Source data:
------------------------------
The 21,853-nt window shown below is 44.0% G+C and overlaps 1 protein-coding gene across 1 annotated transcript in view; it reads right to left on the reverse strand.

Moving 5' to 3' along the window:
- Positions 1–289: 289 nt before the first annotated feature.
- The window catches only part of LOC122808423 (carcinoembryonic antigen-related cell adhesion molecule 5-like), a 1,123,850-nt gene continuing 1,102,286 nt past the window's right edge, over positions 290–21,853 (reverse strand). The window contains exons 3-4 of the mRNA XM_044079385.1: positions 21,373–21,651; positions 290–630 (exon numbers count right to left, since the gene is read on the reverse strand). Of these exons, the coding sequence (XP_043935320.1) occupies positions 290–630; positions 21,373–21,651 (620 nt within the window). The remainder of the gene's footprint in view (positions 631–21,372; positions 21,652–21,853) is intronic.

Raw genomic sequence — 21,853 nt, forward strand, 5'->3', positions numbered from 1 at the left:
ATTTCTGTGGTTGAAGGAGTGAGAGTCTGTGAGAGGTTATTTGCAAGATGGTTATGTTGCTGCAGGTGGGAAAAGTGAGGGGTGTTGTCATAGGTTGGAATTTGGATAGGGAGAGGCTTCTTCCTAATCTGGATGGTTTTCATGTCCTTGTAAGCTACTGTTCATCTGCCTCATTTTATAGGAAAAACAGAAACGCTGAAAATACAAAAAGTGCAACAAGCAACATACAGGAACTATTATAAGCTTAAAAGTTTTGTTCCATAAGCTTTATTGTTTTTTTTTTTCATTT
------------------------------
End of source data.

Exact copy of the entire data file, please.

The 21,853-nt window shown below is 44.0% G+C and overlaps 1 protein-coding gene across 1 annotated transcript in view; it reads right to left on the reverse strand.

Moving 5' to 3' along the window:
- Positions 1–289: 289 nt before the first annotated feature.
- The window catches only part of LOC122808423 (carcinoembryonic antigen-related cell adhesion molecule 5-like), a 1,123,850-nt gene continuing 1,102,286 nt past the window's right edge, over positions 290–21,853 (reverse strand). The window contains exons 3-4 of the mRNA XM_044079385.1: positions 21,373–21,651; positions 290–630 (exon numbers count right to left, since the gene is read on the reverse strand). Of these exons, the coding sequence (XP_043935320.1) occupies positions 290–630; positions 21,373–21,651 (620 nt within the window). The remainder of the gene's footprint in view (positions 631–21,372; positions 21,652–21,853) is intronic.

Raw genomic sequence — 21,853 nt, forward strand, 5'->3', positions numbered from 1 at the left:
ATTTCTGTGGTTGAAGGAGTGAGAGTCTGTGAGAGGTTATTTGCAAGATGGTTATGTTGCTGCAGGTGGGAAAAGTGAGGGGTGTTGTCATAGGTTGGAATTTGGATAGGGAGAGGCTTCTTCCTAATCTGGATGGTTTTCATGTCCTTGTAAGCTACTGTTCATCTGCCTCATTTTATAGGAAAAACAGAAACGCTGAAAATACAAAAAGTGCAACAAGCAACATACAGGAACTATTATAAGCTTAAAAGTTTTGTTCCATAAGCTTTATTGTTTTTTTTTTTCATTT